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People in charge of securing Utah's future continue to flirt with the idea of building a $2 billion-plus pipeline to connect a lake that may not be there then with people who aren't here yet.

Others with a more global view are seriously considering draining Lake Powell, supposedly the saving source of water for far-away St. George via that proposed pipeline, in order to replenish the larger Lake Mead, which serves the people and agriculture of the already populous — and politically powerful — California.

Meanwhile, existing systems that deliver water through decaying pipes to people who already live in Utah have been allowed to fall behind by an estimated $18 billion in upkeep and repairs that will be needed over the next 40 years.

That figure has been called into question by watchdog groups and will have to be vetted. But, whatever the real figure, we should do a better job of saving for a rusty day.

In each case, people in charge are coveting a pool of state taxpayers' money that was created, in large part, to keep hiding the true cost of using way too much water in a desert.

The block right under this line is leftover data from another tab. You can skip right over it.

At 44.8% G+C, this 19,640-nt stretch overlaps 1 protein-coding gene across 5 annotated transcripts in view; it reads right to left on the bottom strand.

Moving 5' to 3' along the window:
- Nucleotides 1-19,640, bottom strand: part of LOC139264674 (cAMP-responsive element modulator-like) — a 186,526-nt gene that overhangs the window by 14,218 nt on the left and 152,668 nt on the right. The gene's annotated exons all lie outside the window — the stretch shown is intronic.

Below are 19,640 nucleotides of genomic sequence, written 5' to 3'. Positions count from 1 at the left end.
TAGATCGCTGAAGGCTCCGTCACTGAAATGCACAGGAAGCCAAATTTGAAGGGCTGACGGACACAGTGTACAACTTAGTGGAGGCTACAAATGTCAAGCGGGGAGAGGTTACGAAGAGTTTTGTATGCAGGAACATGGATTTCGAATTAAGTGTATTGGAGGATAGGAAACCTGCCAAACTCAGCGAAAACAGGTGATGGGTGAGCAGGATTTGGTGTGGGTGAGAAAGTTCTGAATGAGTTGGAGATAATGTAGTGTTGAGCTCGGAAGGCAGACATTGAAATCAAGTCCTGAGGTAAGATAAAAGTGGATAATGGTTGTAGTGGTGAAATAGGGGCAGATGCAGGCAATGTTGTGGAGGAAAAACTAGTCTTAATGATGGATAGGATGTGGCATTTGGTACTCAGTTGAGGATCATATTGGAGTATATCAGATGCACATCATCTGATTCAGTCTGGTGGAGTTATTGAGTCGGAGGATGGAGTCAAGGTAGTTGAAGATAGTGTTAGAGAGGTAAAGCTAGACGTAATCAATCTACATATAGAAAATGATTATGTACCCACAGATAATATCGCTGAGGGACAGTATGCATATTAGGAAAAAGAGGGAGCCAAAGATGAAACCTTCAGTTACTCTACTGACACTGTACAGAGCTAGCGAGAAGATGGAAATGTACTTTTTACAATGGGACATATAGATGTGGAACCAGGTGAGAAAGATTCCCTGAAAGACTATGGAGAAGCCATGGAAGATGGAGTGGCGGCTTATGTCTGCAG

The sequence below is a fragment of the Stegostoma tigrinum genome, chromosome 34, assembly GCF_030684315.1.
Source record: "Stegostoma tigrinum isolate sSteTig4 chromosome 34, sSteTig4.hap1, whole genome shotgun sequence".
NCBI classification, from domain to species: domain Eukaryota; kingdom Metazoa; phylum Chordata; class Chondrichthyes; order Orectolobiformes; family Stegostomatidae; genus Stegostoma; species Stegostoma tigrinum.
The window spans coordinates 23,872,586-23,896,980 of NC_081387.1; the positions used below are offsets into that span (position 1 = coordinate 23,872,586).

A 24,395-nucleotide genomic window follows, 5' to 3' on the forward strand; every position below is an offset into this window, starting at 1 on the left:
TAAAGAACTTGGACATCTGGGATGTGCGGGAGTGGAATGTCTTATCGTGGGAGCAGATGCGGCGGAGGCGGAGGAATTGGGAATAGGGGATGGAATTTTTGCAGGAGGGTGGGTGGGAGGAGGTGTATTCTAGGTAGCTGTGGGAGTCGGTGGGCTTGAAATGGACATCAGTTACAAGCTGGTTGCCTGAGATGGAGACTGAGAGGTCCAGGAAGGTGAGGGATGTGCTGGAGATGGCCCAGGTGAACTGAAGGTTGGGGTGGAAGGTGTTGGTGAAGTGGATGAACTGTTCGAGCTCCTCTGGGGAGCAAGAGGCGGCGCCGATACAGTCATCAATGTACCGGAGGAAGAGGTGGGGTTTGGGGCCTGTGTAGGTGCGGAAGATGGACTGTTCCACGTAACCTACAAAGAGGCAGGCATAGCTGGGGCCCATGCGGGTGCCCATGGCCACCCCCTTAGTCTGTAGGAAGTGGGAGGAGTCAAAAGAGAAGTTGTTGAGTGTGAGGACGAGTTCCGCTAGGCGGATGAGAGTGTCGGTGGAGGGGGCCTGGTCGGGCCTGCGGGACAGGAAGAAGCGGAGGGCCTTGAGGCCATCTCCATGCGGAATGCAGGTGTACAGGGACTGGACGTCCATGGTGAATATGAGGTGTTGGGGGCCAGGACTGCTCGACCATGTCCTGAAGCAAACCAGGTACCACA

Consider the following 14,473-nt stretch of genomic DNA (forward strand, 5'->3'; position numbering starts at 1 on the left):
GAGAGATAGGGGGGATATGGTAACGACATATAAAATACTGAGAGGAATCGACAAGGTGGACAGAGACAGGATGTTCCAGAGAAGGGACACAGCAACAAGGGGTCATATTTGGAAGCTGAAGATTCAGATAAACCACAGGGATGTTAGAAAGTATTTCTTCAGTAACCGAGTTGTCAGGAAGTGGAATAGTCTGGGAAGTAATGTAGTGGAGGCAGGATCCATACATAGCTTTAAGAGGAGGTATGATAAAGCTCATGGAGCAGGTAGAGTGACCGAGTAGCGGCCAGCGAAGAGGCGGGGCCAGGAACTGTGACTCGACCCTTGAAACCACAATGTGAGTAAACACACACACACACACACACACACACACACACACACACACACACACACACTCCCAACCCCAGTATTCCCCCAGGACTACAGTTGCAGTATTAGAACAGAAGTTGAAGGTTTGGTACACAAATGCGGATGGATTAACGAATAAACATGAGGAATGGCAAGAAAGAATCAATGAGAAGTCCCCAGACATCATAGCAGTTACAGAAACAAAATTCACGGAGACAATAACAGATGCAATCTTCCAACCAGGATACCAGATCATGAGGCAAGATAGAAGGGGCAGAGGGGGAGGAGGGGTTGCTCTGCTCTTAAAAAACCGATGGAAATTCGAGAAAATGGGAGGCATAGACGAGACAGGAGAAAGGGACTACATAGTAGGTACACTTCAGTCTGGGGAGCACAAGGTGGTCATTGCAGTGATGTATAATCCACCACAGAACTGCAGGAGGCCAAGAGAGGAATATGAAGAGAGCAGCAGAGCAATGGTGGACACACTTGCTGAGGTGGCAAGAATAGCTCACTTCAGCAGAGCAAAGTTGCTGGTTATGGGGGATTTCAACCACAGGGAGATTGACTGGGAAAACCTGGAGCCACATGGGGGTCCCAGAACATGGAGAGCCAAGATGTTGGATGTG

Our state habit of funding large chunks of our water systems with tax money — local property taxes and, after the last session of the Legislature, a sliver of state sales tax income — may well help stabilize the revenue stream for water systems around this arid state.

But it also shifts much of the burden to homes and businesses, away from tax-exempt institutions — colleges, churches and governments — which, not entirely by coincidence, devote much of their property to green lawns.

Agriculture is also heavily subsidized by our current system. It all has the effect of artificially deflating water bills, which means less incentive for people to use less water.

Representatives of the state's water districts last week told a legislative committee that they were hoping to have maybe a fifth of the money needed for their system upgrades from a sales tax fund created in the last legislative session. And even if they get it, they said, water rates are likely to soar.

It's easy to find fault with the water districts for allowing themselves to rack up so much deferred maintenance. But diverting that sales tax revenue to softening the sticker shock for existing systems would be a much better use of the money than the reason that channel was likely created in the first place: The Lake Powell Pipeline boondoggle.

Letting Lake Powell shrink to near nothing would be a drastic step, taken only after years of scientific, political and legal wrangling. But now is no time to spend so much money to take water from a lake that may, by the time the pipeline would be ready, exist only in the history books.